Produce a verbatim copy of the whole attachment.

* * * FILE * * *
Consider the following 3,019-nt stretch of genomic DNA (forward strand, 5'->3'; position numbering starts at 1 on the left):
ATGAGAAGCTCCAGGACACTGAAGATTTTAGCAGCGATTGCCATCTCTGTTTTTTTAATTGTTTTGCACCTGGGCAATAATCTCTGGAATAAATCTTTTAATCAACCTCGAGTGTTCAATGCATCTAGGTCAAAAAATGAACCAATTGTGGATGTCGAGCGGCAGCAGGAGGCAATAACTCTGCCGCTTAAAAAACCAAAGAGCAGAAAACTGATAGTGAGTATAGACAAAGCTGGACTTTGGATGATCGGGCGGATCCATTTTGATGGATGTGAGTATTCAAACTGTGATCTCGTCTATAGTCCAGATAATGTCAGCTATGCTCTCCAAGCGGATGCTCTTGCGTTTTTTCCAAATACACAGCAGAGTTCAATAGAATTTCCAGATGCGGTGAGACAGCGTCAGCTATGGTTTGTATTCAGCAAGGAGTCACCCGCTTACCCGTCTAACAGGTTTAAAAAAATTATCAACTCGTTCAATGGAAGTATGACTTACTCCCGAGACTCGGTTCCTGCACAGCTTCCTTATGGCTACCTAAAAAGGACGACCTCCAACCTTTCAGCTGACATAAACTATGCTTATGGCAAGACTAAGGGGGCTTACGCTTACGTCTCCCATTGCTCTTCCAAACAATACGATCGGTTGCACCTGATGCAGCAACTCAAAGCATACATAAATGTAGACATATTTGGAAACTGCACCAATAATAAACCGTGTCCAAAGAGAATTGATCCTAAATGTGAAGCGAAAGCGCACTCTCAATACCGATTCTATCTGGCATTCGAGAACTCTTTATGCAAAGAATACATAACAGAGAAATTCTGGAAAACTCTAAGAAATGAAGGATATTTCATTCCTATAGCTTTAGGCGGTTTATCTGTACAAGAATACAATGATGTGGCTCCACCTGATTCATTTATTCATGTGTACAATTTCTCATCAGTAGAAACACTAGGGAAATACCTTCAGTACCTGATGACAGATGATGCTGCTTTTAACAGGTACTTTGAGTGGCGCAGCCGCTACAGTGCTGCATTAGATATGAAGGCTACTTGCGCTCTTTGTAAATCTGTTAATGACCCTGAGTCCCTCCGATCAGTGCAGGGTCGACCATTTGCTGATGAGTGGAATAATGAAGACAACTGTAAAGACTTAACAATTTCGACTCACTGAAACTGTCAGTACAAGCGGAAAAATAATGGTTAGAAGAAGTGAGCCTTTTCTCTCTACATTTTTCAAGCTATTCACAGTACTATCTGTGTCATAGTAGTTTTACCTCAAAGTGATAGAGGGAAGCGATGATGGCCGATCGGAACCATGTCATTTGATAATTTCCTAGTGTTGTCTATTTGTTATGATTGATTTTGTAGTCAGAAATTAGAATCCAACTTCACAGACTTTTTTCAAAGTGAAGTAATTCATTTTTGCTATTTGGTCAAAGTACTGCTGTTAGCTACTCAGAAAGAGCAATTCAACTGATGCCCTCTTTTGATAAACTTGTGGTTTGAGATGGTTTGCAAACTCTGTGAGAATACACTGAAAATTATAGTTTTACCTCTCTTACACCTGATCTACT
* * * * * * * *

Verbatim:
Consider the following 3,019-nt stretch of genomic DNA (forward strand, 5'->3'; position numbering starts at 1 on the left):
ATGAGAAGCTCCAGGACACTGAAGATTTTAGCAGCGATTGCCATCTCTGTTTTTTTAATTGTTTTGCACCTGGGCAATAATCTCTGGAATAAATCTTTTAATCAACCTCGAGTGTTCAATGCATCTAGGTCAAAAAATGAACCAATTGTGGATGTCGAGCGGCAGCAGGAGGCAATAACTCTGCCGCTTAAAAAACCAAAGAGCAGAAAACTGATAGTGAGTATAGACAAAGCTGGACTTTGGATGATCGGGCGGATCCATTTTGATGGATGTGAGTATTCAAACTGTGATCTCGTCTATAGTCCAGATAATGTCAGCTATGCTCTCCAAGCGGATGCTCTTGCGTTTTTTCCAAATACACAGCAGAGTTCAATAGAATTTCCAGATGCGGTGAGACAGCGTCAGCTATGGTTTGTATTCAGCAAGGAGTCACCCGCTTACCCGTCTAACAGGTTTAAAAAAATTATCAACTCGTTCAATGGAAGTATGACTTACTCCCGAGACTCGGTTCCTGCACAGCTTCCTTATGGCTACCTAAAAAGGACGACCTCCAACCTTTCAGCTGACATAAACTATGCTTATGGCAAGACTAAGGGGGCTTACGCTTACGTCTCCCATTGCTCTTCCAAACAATACGATCGGTTGCACCTGATGCAGCAACTCAAAGCATACATAAATGTAGACATATTTGGAAACTGCACCAATAATAAACCGTGTCCAAAGAGAATTGATCCTAAATGTGAAGCGAAAGCGCACTCTCAATACCGATTCTATCTGGCATTCGAGAACTCTTTATGCAAAGAATACATAACAGAGAAATTCTGGAAAACTCTAAGAAATGAAGGATATTTCATTCCTATAGCTTTAGGCGGTTTATCTGTACAAGAATACAATGATGTGGCTCCACCTGATTCATTTATTCATGTGTACAATTTCTCATCAGTAGAAACACTAGGGAAATACCTTCAGTACCTGATGACAGATGATGCTGCTTTTAACAGGTACTTTGAGTGGCGCAGCCGCTACAGTGCTGCATTAGATATGAAGGCTACTTGCGCTCTTTGTAAATCTGTTAATGACCCTGAGTCCCTCCGATCAGTGCAGGGTCGACCATTTGCTGATGAGTGGAATAATGAAGACAACTGTAAAGACTTAACAATTTCGACTCACTGAAACTGTCAGTACAAGCGGAAAAATAATGGTTAGAAGAAGTGAGCCTTTTCTCTCTACATTTTTCAAGCTATTCACAGTACTATCTGTGTCATAGTAGTTTTACCTCAAAGTGATAGAGGGAAGCGATGATGGCCGATCGGAACCATGTCATTTGATAATTTCCTAGTGTTGTCTATTTGTTATGATTGATTTTGTAGTCAGAAATTAGAATCCAACTTCACAGACTTTTTTCAAAGTGAAGTAATTCATTTTTGCTATTTGGTCAAAGTACTGCTGTTAGCTACTCAGAAAGAGCAATTCAACTGATGCCCTCTTTTGATAAACTTGTGGTTTGAGATGGTTTGCAAACTCTGTGAGAATACACTGAAAATTATAGTTTTACCTCTCTTACACCTGATCTACT